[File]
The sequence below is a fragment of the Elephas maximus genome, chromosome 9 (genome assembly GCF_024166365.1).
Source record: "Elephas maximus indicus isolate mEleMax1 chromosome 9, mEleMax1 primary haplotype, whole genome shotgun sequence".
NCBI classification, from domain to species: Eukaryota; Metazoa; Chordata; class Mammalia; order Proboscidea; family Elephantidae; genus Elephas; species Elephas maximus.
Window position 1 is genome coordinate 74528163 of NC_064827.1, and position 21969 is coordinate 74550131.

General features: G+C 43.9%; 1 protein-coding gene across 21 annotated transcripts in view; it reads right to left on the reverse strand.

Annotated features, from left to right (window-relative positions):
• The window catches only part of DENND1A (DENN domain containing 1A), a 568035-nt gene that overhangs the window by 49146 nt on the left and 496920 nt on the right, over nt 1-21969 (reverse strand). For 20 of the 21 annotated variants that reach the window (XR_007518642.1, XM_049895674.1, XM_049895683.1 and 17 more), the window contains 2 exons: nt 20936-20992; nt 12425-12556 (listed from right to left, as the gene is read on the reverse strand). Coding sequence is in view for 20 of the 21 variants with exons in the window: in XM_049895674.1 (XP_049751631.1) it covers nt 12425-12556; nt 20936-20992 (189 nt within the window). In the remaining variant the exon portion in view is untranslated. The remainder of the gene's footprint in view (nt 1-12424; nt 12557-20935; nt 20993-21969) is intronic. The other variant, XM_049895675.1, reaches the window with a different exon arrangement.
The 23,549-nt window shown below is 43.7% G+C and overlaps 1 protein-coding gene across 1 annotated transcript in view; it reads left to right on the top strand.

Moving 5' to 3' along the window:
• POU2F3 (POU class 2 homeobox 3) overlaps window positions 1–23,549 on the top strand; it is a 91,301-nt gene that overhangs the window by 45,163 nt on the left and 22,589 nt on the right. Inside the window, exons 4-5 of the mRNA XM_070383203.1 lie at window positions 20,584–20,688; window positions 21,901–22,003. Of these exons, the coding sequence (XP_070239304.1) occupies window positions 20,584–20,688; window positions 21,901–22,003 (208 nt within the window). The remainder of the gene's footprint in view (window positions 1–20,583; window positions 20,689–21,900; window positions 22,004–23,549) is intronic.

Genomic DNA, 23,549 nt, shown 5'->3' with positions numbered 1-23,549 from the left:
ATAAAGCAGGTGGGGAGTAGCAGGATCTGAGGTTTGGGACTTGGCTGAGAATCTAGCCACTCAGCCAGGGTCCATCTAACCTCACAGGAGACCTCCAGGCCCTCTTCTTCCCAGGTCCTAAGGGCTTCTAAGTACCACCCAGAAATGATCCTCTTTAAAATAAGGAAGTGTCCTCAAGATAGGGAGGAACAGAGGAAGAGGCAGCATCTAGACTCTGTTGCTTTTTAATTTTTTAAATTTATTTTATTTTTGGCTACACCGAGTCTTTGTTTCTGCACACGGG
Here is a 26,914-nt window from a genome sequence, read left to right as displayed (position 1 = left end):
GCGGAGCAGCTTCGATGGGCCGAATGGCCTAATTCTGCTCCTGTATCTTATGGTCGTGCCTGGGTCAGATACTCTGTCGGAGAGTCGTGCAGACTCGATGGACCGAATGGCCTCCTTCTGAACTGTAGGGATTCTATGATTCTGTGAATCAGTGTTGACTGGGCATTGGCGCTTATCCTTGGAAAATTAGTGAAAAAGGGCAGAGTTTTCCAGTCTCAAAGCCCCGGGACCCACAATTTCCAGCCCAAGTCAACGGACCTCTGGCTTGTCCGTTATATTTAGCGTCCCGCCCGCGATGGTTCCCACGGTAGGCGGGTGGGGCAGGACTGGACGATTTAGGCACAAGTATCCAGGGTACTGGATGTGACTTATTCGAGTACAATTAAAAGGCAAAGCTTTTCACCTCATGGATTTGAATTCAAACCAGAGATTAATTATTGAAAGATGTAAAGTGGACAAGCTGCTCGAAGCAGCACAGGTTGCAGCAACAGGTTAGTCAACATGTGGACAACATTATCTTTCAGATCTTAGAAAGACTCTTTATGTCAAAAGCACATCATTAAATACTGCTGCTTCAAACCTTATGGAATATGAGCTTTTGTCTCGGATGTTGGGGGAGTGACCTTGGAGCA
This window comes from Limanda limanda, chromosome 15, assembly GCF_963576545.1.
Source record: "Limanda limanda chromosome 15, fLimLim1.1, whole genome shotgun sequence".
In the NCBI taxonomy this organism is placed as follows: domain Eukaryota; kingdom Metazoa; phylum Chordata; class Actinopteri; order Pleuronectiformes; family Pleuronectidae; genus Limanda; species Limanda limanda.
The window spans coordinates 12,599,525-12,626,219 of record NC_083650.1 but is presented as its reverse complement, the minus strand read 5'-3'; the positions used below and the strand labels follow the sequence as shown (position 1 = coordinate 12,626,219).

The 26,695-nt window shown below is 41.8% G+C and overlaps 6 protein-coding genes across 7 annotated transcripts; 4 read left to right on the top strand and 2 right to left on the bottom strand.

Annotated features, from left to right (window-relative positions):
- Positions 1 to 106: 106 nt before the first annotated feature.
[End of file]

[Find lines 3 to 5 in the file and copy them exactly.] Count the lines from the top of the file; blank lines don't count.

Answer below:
NCBI classification, from domain to species: Eukaryota; Metazoa; Chordata; class Mammalia; order Proboscidea; family Elephantidae; genus Elephas; species Elephas maximus.
Window position 1 is genome coordinate 74528163 of NC_064827.1, and position 21969 is coordinate 74550131.

General features: G+C 43.9%; 1 protein-coding gene across 21 annotated transcripts in view; it reads right to left on the reverse strand.